How it works
Quality in carbon credit projects is determined by the source and nature of the projects. GreenCollar’s projects have additionalities built into their design, so they are able to provide a range of environmental solutions beyond just climate mitigation. We call these additionalities ‘Key Benefits’ because they aren’t just incidental. They are the social, cultural, economic and environmental windfalls created by carbon farming projects.
GreenCollar’s carbon farming projects have delivered a range of on-farm and on-country environmental benefits including biodiversity and habitat preservation through avoided land clearing, soil remediation through changes in tilling and grazing practices, and flow-on cultural benefits from credits generated by sustainable burning practices.
Eligible activities that landholders can undertake to produce carbon credits include:
- changes to livestock management
- protecting native vegetation at risk of clearing
- regeneration or reforestation of native vegetation
- improving soil carbon
Carbon credits (ACCUs) are purchased by the government, through the Emissions Reduction Fund, or by individuals and companies wishing to voluntarily offset their emissions.
Project development process
Start – Initial Carbon Assessment
GreenCollar's technical team conducts a desktop assessment to estimate the potential carbon abatement and commercial viability of a project on your property.
Step 1 – On-ground Visit
Every agricultural enterprise is unique and GreenCollar will visit your property to tailor the assessment and project to match your business operation.
Step 2 – Project Development Agreement
Once you are comfortable to proceed, GreenCollar will prepare a Project Development Agreement (PDA).
Step 3 – Project Registration
After the PDA is finalised GreenCollar works closely with you to submit an Eligible Offsets Project Application. Once approved eligible activities are implemented on the project areas
Step 4 – Eligible Interest Holder Consent
GreenCollar works with all parties that have an eligible interest in the land on which the project will take place to gain relevant consents.
Step 5 – Detailed Project Design
GreenCollar gathers evidence of eligibility under the method, completes ground truthing surveys and finalises project design. An offset report is submitted to the CER for assessment and issuance of ACCUs
Step 6 – Payment
First payment with ongoing periodic payments over 25 years. Payment cycle ranges from quarterly to annually depending on project size.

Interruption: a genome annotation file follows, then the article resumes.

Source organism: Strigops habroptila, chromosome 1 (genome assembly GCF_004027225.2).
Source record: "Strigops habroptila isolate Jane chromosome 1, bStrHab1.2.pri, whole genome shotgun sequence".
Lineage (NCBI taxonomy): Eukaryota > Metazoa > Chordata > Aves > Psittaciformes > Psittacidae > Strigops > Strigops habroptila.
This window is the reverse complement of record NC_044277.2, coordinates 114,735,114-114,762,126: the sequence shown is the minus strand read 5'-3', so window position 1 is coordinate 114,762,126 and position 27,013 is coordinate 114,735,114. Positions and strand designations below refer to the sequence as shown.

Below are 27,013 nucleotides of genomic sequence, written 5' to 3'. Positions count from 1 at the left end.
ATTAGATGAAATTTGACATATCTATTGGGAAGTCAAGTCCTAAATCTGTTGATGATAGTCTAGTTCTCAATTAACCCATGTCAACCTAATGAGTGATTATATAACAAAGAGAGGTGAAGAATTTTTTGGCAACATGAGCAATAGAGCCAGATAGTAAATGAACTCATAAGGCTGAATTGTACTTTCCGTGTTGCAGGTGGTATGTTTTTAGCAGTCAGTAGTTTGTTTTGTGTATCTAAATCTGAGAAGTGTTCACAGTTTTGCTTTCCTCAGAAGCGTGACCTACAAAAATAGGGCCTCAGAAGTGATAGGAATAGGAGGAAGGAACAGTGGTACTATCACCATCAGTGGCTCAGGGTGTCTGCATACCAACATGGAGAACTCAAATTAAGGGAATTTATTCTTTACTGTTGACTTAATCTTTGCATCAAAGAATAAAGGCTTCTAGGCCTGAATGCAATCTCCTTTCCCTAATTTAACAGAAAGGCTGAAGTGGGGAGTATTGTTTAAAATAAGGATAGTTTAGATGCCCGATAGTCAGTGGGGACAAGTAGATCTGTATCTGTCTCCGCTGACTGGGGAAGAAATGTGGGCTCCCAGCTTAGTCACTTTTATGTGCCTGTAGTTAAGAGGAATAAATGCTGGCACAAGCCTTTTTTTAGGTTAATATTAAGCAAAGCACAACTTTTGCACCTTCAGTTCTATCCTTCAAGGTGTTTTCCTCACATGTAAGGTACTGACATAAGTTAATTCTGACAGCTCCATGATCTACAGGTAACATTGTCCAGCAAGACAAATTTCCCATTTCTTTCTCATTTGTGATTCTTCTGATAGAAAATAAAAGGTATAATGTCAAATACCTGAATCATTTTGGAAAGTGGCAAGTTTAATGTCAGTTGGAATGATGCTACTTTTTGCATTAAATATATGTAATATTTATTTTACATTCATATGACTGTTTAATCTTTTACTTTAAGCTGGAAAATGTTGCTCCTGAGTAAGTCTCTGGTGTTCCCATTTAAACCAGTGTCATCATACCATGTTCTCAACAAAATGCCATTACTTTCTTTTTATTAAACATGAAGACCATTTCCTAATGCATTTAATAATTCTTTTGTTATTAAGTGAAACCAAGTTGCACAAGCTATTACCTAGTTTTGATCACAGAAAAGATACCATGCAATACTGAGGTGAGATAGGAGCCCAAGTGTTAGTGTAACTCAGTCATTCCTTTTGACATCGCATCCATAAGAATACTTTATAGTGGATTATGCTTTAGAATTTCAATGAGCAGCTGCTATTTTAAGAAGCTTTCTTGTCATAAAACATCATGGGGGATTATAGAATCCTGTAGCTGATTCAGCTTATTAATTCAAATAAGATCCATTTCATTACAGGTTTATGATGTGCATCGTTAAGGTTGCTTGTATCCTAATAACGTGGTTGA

Ongoing – Monitoring and Reporting
The landholder continues management activities and GreenCollar undertakes data collection, monitoring, accounting, auditing and ongoing regulatory reporting.
Vegetation projects generate carbon abatement by storing carbon in growing vegetation or by preventing the release of emissions from clearing native vegetation. There are a number of eligible activities that may be implemented for vegetation management.
- Human-Induced Regeneration projects aim to regenerate parts of a property where vegetation has previously been suppressed. Carbon abatement is calculated through modelling software. To be eligible a project area must involve one or more of the following regeneration activities: management of the timing and extent of grazing, management of feral animals, cessation of mechanical or chemical destruction of regrowth or the exclusion of livestock.
- Avoided Deforestation projects require protection of native forest which has previously received government consent to be cleared and converted to cropland or grassland. These projects generate carbon credits for landholders who maintain forest and do not clear the land. Carbon abatement is achieved by not clearing native vegetation, avoiding the release of emissions.
- Avoided Clearing of Native Regrowth projects protect growing forest from future scheduled clearing. Carbon is stored in native regrowth scheduled to be cleared under a property’s historical clearing regime. There must be evidence of two historical clearing events that have occurred where unrestricted clearing is permitted and cropping or grazing is undertaken.
Beef Herd Management projects reduce the overall emissions intensity of pasture-fed beef cattle herds. Changes are made to herd structure, and new management actions are implemented to improve herd productivity. Land managers earn carbon credits through the emissions reduced per kilogram of beef produced.
Activities that improve herd performance and reduce emissions intensity include reducing the average age of the herd, reducing the proportion of unproductive cattle within the herd, or changing the number of cattle in each livestock class within the herd.
Soil carbon projects require the introduction of new management actions that increase carbon inputs into soil or reduce the loss of soil organic carbon. A range of agricultural activities can be used to build and sequester soil carbon stocks.
These activities may include converting cropland to pasture, renovating pastures, changing grazing patterns or introducing sustainable, productive land management practices. Projects are implemented through a series of modelled scenarios or through direct measurements to estimate carbon sequestration over time and produce carbon credits.
Work with us
GreenCollar is one of the only operators in Australia with full end-to-end, in-house expertise in the development, management, legal and technical implementation of carbon projects. We are the largest supplier of nature-based ACCUs to the Australian Government and at the forefront of the voluntary market, actively working to generate new demand for our high quality, high integrity ACCUs.
Cairns – 07 4220 9396
Bundaberg – 07 4335 1052
Brisbane – 07 3319 2054
Sydney – 02 9252 9828
Condobolin – 02 5823 4531
Adelaide – 08 8125 0638
Darwin – 08 8911 0787
Perth – 08 6263 7645
ACT – 02 6108 3841
TAS – 03 6251 1707
03 8080 8916